While last week's snowstorm may still be on people's minds, tornadoes are the No. 1 severe weather-related killer in Georgia, according to the National Weather Service. Last January, severe storms spawned a powerful EF-3 tornado, which tore across Bartow, Fannin, Gilmer and Gordon counties, killing one man and damaging hundreds of homes and businesses. Less than two months later, on March 18, 2013, EF-1 and 2 tornadoes were confirmed in Burke, Meriwether and Pike counties. One person was killed in these storms.
"The best thing to do to protect yourself and your family is to have a plan of action before a threatening tornado develops," said Rockdale County Emergency Management Agency Director Dan Morgan.
To practice preparing for storms and to test new sirens during Severe Weather Awareness Week, Rockdale County Fire and Rescue and Rockdale first responder agencies will be conducting a tornado drill Thursday, Feb. 6, 1 p.m. - 6 p.m.
"This is nothing more than us testing out equipment and citizens should not be alarmed," said RCFR spokesperson Chris Kozikowski.
Tornadoes are violently rotating columns of air extending from a thunderstorm to the ground. Tornadoes can vary in shape, size and intensity. Most tornadoes are weak, lasting a few minutes and producing winds of less than 100 mph. However, a few tornadoes are strong or even violent. These tornadoes last from 20 minutes to more than an hour and can produce wind speeds higher than 166 mph.
Here are a few things you can do to prepare at home in case of a tornado:
Prepare a Home Tornado Plan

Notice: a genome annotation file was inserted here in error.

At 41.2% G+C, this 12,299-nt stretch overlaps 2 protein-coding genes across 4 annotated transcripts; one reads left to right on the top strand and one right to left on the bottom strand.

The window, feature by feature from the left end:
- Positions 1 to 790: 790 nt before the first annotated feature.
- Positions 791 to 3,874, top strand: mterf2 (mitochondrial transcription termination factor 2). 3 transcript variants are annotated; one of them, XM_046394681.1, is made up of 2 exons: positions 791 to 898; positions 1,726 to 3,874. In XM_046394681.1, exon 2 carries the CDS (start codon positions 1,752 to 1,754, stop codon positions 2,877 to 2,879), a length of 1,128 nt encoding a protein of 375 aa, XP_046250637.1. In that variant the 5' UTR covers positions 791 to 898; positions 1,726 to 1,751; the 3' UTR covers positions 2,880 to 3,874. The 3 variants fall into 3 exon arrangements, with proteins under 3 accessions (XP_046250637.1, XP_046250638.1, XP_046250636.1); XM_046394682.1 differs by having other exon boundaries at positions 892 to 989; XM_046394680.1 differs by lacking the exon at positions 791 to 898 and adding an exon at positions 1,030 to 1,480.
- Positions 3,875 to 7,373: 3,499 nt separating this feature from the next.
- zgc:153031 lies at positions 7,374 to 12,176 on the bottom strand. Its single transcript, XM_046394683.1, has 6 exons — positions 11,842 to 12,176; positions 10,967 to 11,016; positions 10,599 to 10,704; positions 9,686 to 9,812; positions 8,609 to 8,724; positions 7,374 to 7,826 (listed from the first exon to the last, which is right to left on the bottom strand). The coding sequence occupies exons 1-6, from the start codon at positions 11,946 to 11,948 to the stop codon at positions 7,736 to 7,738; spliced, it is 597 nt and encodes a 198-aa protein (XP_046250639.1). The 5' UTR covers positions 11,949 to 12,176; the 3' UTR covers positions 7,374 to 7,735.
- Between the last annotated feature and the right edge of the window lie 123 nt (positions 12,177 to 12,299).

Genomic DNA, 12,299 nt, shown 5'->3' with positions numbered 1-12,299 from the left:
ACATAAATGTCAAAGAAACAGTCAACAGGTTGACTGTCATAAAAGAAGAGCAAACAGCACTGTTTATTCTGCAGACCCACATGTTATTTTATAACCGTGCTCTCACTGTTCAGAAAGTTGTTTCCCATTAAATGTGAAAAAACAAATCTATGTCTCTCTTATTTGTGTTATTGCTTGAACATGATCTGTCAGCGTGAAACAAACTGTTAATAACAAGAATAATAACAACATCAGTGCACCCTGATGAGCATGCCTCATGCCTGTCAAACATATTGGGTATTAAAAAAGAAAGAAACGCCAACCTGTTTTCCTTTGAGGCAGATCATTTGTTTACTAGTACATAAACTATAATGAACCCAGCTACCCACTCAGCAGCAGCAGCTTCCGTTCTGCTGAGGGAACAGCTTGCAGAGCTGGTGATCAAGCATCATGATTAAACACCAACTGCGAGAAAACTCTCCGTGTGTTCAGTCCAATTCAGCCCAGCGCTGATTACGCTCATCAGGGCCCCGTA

• Pick a place where family members could gather if a tornado is headed your way. It could be your basement or, if there is no basement, a windowless center hallway, bathroom or closet on the lowest floor. Keep this place uncluttered.
• If you are in a high-rise building, you may not have enough time to go to the lowest floor. Pick a place in a hallway in the center of the building.
Assemble a Disaster Supplies Kit Containing
• First aid kit and essential medications.
• Canned food and can opener.
• At least three gallons of water per person per day.
• Protective clothing, bedding or sleeping bags.
• Battery-powered radio, flashlight, and extra batteries.
• Special items for infant, elderly or disabled family members.
• Written instructions on how to turn off electricity, gas, and water if authorities advise you to do so. (Remember, you'll need a professional to restore natural gas service.)
Stay Tuned for Storm Warnings
• Listen to NOAA Weather Radio, local radio and television stations, or download the Ready Georgia app for updated storm information.
• Know what a tornado WATCH and WARNING means:
o A tornado WATCH means a tornado is possible in your area.
o A tornado WARNING means a tornado has been sighted and may be headed for your area. Go to safety immediately.